You and Your always substitute for your character’s name, but no other pronouns exist. Sometimes one or more of these are dropped – under very strict rules which frankly take us too far into the weeds today, but which basically mean that with VERY FEW EXCEPTIONS we can tell who did what to whom and what the result might have been. (An example of exception for the healpriest – Prayer of Mending appears as being ‘cast’ by the target.)
Wheee, we have a log. Eeeerrrgh, this is worse than reading one of Kirk’s posts. HEEEELLLLPPPP!
OK, here’s the nice thing. There are some combat log parsers and readers out there that will go through the log and give you back something that’s actually readable. None are perfect (I have some wishes I’ll be sticking on the end of this post), but what you get is still TONS better than crawling through on your own. I’ll be talking about a couple shortly, but first… settings.
Your combat log has a surprisingly short range – about 40 yards. I don’t recall because one of the first things I do is change to maximum range. See, if something happens ‘out of range’, your log ignores it. Again, the more your computer has to do, the longer it takes to come back to “YOUR IMPORTANT TASK” – but in this case I make the sacrifice. Max range means that when I get feared one way and my tank another and the mob chases him, I still have a log later for analysis. The max range is 200 yards, and there is more than one thing tracked. Ready?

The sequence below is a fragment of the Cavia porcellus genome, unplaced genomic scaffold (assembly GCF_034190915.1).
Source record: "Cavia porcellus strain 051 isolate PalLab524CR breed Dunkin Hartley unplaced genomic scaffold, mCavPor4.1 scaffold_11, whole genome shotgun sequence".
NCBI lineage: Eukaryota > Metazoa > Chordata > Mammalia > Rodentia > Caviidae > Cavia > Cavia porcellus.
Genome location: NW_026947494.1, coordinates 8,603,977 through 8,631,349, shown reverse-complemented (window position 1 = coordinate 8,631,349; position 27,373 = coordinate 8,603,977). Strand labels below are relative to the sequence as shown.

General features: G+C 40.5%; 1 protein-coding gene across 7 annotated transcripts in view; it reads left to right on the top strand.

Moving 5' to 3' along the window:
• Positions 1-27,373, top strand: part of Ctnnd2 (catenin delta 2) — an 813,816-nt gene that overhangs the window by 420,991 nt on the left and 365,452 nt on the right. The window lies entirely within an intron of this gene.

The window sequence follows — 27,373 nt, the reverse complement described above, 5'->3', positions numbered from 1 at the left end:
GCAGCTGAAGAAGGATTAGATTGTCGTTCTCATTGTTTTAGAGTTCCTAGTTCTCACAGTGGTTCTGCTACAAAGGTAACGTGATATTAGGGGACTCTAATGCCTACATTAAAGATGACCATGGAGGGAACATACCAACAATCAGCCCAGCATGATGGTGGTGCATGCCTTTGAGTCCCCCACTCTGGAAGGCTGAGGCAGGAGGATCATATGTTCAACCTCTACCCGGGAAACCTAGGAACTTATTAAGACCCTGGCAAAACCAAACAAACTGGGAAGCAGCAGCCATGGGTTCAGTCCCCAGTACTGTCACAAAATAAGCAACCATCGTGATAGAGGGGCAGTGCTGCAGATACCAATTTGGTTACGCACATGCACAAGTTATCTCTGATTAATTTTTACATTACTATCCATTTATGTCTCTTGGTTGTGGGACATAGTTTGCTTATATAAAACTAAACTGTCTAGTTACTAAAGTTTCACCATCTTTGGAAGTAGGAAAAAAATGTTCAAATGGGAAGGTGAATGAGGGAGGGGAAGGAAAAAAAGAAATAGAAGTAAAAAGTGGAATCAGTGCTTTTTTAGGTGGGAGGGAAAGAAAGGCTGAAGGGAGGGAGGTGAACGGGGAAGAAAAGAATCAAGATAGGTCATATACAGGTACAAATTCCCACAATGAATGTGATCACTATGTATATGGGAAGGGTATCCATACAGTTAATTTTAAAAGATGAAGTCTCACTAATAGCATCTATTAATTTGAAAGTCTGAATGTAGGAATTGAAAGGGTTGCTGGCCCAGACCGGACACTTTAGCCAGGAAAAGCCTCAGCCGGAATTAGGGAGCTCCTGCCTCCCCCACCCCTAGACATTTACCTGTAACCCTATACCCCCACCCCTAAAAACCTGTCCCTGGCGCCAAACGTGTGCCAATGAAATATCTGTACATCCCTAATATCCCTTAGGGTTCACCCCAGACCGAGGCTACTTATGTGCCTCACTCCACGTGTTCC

Create a macro with the following:
/console SET CombatLogRangeParty “200″
/console SET CombatLogRangePartyPet “200″
/console SET CombatLogRangeFriendlyPlayers “200″
/console SET CombatLogRangeFriendlyPlayersPets “200″
/console SET CombatLogRangeHostilePlayers “200″
/console SET CombatLogRangeHostilePlayersPets “200″
/console SET CombatLogRangeCreature “200″